December 6, 2014 is a date that will live in infamy. It was on that date when I innocently attended a noon meeting of Alcoholics Anonymous and was suddenly and deliberately attacked by the armed forces of the Daily Reflections book.
When the chips are down
“When we developed still more, we discovered the best possible source of emotional stability to be God Himself. We found that dependence upon His perfect justice, forgiveness, and love was healthy and that it would work where nothing else would. If we really depended upon God, we couldn’t very well play God to our fellows nor would we feel the urge wholly to rely on human protection and care”. Twelve Steps and Twelve Traditions p. 116
“It has been my experience that, when all human resources appear to have failed, there is always One who will never desert me. Moreover, He is always there to share my joy, to steer me down the right path, and to confide in when no one else will do. While my well-being and happiness can be added to, or diminished by human efforts, only God can provide the loving nourishment upon which I depend for my daily spiritual health”.
What is an atheist alcoholic to do with that? Do I pass? No, I should share honestly as an alcoholic in recovery who just happens to be an atheist. With nothing but a pure heart and peaceful intent, I shared my sobriety with the group and said, “I don’t really have anything that will take away all my problems and make everything okay. All I have are human resources and they haven’t failed me yet. I figure that as long as I have these meetings to go to that I’ll be okay”.
What’s that sound? It’s… oh, my God, it’s a Big Book Thumper and he’s thumping my way! He’s thumping and quoting the sacred text from 1939, the last word on alcoholism, the final say on recovery, the one true resource for any who are combating alcoholism, the book with 164 pages that shall never be changed because they are holy and contain the incontrovertible truth.
Big Book Thumper recites some inane passage from the beloved book that proves THIS IS A SPIRITUAL PROGRAM. IT’S ALL ABOUT GOD. Case closed! The attack ceases, quiet returns to the meeting, heads bobble up and down in agreement with Thumper. I am put in my place. My heresy exposed and my status in the room knocked down a few notches. What? Status in an A.A. meeting you ask? Yes, I know it’s crazy but there is a sort of social hierarchy, and well atheists are kind of like the lepers of old. We are supposed to stay in the colony and keep our crazy talk and scaly skin to ourselves.
Seriously, that event was kind of a pivotal moment in what was at first a slowly evolving journey as an atheist in A.A. The evolution has sped up a bit and today I no longer see the Big Book Alcoholics Anonymous as central to my recovery. It’s only a text from 1939 and a treasured relic that reminds us of our roots. It is not and was never intended to be the final word on the subject of alcoholism, nor was it to be used like a law book to win an argument. It wasn’t supposed to become a burden to be carried by future generations of alcoholics. There is no reason that we should be subjected to the archaic and misogynistic language of the early 20th century.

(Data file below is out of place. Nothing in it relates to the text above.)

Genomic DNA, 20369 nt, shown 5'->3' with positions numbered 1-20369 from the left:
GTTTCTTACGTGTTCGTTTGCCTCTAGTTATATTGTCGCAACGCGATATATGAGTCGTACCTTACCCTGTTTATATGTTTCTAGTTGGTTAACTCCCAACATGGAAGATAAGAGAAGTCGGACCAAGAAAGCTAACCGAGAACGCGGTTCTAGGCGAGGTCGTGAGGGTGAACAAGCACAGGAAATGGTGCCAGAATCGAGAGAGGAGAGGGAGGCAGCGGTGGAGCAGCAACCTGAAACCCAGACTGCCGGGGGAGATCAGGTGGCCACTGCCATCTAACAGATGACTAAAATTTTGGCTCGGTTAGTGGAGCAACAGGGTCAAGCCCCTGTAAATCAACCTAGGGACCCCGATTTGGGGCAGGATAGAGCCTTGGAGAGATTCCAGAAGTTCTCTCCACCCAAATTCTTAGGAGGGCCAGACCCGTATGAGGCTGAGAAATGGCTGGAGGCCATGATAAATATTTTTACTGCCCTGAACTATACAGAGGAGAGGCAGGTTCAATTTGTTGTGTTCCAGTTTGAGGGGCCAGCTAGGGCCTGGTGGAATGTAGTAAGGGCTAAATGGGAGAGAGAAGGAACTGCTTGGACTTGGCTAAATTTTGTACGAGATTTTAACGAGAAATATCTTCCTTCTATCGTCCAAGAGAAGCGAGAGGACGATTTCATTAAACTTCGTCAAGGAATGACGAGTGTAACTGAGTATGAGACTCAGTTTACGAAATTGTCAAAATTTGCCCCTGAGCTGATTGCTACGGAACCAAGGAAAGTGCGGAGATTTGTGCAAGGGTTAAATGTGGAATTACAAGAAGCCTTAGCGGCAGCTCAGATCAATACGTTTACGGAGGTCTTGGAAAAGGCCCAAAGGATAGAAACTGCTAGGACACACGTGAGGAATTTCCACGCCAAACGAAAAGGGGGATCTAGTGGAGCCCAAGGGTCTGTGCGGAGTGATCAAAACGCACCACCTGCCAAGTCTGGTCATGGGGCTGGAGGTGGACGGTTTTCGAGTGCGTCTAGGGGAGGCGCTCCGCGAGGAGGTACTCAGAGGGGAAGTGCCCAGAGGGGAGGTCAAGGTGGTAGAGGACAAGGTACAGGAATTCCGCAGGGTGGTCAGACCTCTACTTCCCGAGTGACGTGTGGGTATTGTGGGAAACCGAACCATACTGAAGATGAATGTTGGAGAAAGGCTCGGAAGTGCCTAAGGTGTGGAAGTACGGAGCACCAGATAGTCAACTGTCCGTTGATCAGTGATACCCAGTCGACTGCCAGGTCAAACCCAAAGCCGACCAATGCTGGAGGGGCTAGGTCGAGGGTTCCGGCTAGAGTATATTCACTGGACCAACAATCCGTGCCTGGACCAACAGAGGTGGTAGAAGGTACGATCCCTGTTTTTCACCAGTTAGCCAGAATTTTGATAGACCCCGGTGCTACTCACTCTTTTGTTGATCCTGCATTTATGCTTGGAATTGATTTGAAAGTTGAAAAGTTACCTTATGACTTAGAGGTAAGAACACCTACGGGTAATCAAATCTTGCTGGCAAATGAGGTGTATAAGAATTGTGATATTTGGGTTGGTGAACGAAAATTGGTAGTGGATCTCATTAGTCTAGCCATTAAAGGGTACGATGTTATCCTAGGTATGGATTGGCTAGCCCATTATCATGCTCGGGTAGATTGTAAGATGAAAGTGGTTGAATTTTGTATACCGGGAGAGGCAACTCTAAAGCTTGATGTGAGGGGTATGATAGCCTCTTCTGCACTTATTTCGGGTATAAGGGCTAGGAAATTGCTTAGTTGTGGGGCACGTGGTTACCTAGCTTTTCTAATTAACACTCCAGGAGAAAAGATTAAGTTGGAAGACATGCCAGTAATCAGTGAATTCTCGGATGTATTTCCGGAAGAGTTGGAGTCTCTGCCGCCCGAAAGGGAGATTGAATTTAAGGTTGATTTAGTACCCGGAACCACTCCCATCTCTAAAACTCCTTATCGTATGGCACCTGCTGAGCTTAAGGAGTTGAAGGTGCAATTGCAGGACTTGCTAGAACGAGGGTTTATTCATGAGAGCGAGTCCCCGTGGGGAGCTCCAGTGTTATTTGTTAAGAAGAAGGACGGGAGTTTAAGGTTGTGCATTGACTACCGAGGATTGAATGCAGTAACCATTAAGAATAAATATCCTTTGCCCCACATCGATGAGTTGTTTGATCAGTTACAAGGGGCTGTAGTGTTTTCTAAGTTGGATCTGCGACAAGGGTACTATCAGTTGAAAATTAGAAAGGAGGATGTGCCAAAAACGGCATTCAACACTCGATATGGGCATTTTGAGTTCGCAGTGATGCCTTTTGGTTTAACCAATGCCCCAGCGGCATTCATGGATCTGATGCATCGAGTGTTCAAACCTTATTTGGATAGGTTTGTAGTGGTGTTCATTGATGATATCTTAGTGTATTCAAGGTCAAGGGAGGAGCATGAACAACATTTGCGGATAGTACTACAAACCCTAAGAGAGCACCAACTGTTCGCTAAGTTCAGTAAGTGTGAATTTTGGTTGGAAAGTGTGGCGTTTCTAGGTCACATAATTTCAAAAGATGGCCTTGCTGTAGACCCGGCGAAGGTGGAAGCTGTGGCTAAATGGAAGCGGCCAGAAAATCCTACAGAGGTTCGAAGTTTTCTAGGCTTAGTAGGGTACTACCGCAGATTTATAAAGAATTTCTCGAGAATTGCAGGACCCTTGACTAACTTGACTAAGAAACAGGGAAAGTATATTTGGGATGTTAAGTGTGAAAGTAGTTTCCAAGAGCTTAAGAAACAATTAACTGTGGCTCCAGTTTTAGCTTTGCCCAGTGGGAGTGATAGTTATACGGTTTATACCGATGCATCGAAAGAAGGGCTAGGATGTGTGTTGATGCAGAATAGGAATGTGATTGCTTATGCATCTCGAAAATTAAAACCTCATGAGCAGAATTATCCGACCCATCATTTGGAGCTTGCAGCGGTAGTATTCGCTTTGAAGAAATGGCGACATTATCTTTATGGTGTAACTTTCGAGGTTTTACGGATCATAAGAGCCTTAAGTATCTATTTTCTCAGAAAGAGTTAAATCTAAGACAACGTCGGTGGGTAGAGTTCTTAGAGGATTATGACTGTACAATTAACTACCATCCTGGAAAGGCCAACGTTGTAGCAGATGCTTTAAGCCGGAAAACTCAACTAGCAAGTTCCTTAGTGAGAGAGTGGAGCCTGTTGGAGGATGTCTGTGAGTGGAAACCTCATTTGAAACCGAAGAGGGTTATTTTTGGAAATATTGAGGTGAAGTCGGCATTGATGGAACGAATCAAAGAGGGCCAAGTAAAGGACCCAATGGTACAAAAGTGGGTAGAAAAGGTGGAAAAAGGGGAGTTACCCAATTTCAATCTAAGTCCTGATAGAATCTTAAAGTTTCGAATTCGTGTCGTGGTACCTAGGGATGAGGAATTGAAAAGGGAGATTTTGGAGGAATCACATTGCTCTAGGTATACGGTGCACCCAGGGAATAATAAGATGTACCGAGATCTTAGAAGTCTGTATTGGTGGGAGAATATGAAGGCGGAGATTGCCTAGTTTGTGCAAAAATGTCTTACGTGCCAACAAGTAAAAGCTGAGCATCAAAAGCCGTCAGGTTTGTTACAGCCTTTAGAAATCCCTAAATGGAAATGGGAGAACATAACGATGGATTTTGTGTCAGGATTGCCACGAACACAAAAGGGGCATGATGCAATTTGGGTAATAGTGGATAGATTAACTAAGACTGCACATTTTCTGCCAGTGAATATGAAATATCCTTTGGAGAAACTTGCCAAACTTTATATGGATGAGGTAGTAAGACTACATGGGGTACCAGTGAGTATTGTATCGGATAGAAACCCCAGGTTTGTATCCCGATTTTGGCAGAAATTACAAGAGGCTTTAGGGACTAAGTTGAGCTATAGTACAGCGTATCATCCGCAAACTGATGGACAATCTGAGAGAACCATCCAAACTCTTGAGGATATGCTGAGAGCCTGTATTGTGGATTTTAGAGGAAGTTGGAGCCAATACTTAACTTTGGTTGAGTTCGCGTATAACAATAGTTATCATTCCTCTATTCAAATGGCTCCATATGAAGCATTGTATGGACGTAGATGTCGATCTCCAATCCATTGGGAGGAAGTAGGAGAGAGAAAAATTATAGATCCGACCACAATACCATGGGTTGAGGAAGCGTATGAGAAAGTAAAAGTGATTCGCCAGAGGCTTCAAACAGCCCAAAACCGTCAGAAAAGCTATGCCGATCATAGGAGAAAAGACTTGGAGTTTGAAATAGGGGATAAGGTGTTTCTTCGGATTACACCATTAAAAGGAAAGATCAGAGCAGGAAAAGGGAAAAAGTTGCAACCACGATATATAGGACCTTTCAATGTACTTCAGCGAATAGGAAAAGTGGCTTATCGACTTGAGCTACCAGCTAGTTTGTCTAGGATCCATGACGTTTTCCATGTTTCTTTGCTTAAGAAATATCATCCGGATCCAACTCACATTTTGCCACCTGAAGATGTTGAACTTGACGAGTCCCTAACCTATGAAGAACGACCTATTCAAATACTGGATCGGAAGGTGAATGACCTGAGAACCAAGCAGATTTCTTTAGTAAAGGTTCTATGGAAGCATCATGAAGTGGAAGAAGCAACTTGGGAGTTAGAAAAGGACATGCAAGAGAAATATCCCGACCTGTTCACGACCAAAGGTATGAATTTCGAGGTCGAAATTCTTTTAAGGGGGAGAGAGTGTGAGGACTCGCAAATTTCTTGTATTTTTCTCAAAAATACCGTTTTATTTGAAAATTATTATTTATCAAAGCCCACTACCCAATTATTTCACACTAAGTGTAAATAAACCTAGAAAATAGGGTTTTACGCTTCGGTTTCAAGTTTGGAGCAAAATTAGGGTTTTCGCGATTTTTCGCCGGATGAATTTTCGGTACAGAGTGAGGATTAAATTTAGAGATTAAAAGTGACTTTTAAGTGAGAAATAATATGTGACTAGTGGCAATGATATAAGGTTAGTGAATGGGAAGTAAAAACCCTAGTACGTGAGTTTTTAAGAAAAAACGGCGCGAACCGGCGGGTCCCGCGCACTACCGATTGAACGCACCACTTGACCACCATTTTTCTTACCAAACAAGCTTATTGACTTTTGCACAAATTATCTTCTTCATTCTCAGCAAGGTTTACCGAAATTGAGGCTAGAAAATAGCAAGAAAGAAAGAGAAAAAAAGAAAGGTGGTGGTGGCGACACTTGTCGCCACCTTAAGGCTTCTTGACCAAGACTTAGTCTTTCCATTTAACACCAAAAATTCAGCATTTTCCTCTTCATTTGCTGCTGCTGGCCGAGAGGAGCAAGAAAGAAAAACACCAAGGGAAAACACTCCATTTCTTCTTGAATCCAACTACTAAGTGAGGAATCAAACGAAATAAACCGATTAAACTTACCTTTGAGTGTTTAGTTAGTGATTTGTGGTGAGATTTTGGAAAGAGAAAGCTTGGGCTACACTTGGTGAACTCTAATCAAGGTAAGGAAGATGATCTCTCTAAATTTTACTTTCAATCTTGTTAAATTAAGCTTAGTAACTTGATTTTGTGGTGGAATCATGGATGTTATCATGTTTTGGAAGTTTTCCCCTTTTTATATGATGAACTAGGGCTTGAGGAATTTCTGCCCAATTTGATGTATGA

But can we be A.A. without the Big Book? Is it an A.A. meeting if we don’t read conference approved literature? You bet it is and it’s a damn good A.A. meeting at that! It’s an AA meeting that doesn’t carry the heavy baggage from the past. It’s a meeting where we read something current, written for and by people living in this century. Recovery material that focuses on the principles without the dogma. There is no one single book with which to beat one another into submission.
At the We Agnostics Meeting in Kansas City the books we read from include Beyond Belief: Agnostic Musings for 12 Step Life, The Alternative 12 Steps: A Secular Guide to Recovery, and A Walk in Dry Places. In earlier meetings, we have read from the Big Book and the Twelve Steps and Twelve Traditions and if the group wants to read from them again, that’s fine with me. It’s just not a requirement to read from “conference approved” books. We can read whatever we want and still be an AA group.
A.A. is a fellowship of alcoholics who share their experience, strength and hope with each other. We are also a movement and to me, a movement means we are supposed to be going someplace, we are supposed to be adapting, evolving and changing. We should be interested in what’s new and we should be reaching out to others. We should be tearing down barriers to recovery and casting a wider net to attract and help more alcoholics.
A movement does not cling to the past, instead, it builds upon it, fearlessly going where no man, … err I mean where no one has gone before. When I go to a traditional A.A. meeting where people are quoting from the old books, I s